Female Bodies in Translation: Rethinking Agency in Postcolonial Literature

Jihyun Yun, Fordham University


Female Bodies in Translation challenges the universality of the European Enlightenment model of agency emerging from a liberal democratic society. Focusing on multilingual archives that are on the edge of English, including Jean Rhys’s Voyage in the Dark, Jackie Kay’s Red Dust Road and Fiere, Kamala Das’s My Story and Selected Poems, and Han Kang’s The Vegetarian, I demonstrate how critics, when informed by the liberal notion of agency, fail to see the incommensurable density of the female characters and speakers in the texts, thereby reducing them into easily comprehensible literary tropes. The extraordinary women in the chosen texts are particular persons, grounded in this or that body, who resist critical attempts to formulaically theorize them in all-encompassing terms. These women do not speak in a liberal agent’s words; rather, their bodies speak in their own language. I reveal the complexity of these women by paying unrelenting attention to the ways in which their embodied expressions are translated into colonial, Anglophone, and anthropocentric language. As I show, these women’s vulnerable, ungoverned, uncontrollable, unravelling bodies fly in the face of the ideology of liberal tradition which outlines its subject position as a self-reliant individual. Female Bodies in Translation builds on the commitment of postcolonial scholarship that explores the murky area in which the concept of agency is conflated with the categories of autonomy, will, and humanity. In so doing, my project retrieves the inexplicable voices of ambivalence, irony, and contradiction spoken by people who are excluded from the grand narrative of known history.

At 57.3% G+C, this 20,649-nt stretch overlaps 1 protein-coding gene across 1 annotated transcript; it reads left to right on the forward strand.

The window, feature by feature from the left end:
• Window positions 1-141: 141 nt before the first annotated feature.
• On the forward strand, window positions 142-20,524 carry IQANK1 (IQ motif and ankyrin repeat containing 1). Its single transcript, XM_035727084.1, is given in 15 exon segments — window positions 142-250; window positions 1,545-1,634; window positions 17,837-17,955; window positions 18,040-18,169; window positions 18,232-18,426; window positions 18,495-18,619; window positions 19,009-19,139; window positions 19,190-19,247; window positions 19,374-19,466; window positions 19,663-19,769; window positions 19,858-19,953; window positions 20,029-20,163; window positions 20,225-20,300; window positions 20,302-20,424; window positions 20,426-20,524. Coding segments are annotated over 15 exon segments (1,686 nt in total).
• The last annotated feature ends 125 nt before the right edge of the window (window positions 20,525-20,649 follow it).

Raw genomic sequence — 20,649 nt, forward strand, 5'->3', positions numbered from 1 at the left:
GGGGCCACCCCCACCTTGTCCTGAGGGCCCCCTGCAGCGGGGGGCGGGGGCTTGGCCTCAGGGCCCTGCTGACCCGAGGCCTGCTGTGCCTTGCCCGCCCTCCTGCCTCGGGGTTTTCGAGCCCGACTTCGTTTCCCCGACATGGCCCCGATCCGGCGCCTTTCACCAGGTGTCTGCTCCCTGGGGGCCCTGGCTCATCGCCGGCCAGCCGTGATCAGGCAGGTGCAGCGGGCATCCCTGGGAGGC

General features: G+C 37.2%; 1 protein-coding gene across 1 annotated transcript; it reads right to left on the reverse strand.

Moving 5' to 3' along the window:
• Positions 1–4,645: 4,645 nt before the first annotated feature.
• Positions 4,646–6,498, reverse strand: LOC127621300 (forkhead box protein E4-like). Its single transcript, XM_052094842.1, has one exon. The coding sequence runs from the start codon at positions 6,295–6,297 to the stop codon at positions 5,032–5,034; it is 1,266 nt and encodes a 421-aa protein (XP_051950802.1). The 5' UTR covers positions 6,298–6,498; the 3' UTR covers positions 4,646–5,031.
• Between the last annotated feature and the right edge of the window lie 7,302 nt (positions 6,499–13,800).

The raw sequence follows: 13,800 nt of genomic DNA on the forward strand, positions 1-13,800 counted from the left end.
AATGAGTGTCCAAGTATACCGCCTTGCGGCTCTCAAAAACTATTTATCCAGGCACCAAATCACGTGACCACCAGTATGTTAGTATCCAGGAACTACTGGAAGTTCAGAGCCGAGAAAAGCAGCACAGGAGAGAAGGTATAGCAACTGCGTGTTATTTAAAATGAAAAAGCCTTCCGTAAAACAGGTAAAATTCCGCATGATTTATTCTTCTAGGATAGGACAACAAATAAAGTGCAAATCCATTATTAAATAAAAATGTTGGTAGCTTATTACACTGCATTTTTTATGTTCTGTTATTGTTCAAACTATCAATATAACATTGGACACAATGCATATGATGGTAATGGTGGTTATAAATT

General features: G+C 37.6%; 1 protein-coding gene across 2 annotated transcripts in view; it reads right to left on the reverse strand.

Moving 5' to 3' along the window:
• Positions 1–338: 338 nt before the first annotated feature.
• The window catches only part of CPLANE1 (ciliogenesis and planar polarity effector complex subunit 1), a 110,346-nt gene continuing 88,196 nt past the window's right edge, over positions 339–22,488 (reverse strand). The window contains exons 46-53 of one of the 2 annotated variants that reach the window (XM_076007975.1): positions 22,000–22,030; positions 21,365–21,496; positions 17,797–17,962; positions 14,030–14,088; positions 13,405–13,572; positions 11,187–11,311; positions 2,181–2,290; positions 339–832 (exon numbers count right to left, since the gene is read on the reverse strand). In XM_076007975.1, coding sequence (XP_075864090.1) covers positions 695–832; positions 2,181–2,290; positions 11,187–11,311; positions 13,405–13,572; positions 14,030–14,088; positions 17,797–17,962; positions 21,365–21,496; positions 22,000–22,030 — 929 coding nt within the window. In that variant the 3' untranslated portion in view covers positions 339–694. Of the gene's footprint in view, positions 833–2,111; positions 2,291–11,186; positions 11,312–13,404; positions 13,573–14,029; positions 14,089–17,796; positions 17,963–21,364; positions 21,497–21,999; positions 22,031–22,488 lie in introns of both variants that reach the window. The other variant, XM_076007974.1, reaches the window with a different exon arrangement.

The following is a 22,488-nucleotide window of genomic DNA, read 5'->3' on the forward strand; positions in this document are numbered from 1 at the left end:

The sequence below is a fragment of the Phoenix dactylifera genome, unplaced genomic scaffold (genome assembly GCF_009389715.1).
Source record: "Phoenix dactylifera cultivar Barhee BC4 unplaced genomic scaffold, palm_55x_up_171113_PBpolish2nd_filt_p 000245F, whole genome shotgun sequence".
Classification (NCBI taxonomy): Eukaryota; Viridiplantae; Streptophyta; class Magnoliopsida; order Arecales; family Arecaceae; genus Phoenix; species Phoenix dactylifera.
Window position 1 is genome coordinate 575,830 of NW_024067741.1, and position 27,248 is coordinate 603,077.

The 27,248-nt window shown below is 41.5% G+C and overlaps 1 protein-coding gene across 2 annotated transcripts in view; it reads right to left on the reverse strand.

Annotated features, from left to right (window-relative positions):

Subject Area

British and Irish literature|Womens studies|Literature

Recommended Citation

Yun, Jihyun, "Female Bodies in Translation: Rethinking Agency in Postcolonial Literature" (2021). ETD Collection for Fordham University. AAI28652991.